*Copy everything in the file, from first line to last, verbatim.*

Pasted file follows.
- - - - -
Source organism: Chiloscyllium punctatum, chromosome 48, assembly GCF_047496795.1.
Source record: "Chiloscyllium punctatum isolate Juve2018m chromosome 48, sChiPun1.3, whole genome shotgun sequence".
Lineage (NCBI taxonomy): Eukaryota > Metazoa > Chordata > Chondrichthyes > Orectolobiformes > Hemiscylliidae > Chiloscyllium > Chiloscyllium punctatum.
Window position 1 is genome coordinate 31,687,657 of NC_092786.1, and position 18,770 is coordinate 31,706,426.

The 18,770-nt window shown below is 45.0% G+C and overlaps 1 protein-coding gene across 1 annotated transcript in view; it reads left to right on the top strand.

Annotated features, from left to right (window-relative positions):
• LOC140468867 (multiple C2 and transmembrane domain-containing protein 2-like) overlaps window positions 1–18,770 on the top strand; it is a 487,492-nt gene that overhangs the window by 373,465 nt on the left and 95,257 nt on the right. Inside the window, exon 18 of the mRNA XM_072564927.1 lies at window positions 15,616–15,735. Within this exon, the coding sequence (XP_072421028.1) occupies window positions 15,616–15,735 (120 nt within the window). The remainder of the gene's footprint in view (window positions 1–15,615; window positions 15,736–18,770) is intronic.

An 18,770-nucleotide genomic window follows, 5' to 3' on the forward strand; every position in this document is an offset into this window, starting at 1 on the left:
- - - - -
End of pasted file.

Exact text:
Source organism: Chiloscyllium punctatum, chromosome 48, assembly GCF_047496795.1.
Source record: "Chiloscyllium punctatum isolate Juve2018m chromosome 48, sChiPun1.3, whole genome shotgun sequence".
Lineage (NCBI taxonomy): Eukaryota > Metazoa > Chordata > Chondrichthyes > Orectolobiformes > Hemiscylliidae > Chiloscyllium > Chiloscyllium punctatum.
Window position 1 is genome coordinate 31,687,657 of NC_092786.1, and position 18,770 is coordinate 31,706,426.

The 18,770-nt window shown below is 45.0% G+C and overlaps 1 protein-coding gene across 1 annotated transcript in view; it reads left to right on the top strand.

Annotated features, from left to right (window-relative positions):
• LOC140468867 (multiple C2 and transmembrane domain-containing protein 2-like) overlaps window positions 1–18,770 on the top strand; it is a 487,492-nt gene that overhangs the window by 373,465 nt on the left and 95,257 nt on the right. Inside the window, exon 18 of the mRNA XM_072564927.1 lies at window positions 15,616–15,735. Within this exon, the coding sequence (XP_072421028.1) occupies window positions 15,616–15,735 (120 nt within the window). The remainder of the gene's footprint in view (window positions 1–15,615; window positions 15,736–18,770) is intronic.

An 18,770-nucleotide genomic window follows, 5' to 3' on the forward strand; every position in this document is an offset into this window, starting at 1 on the left: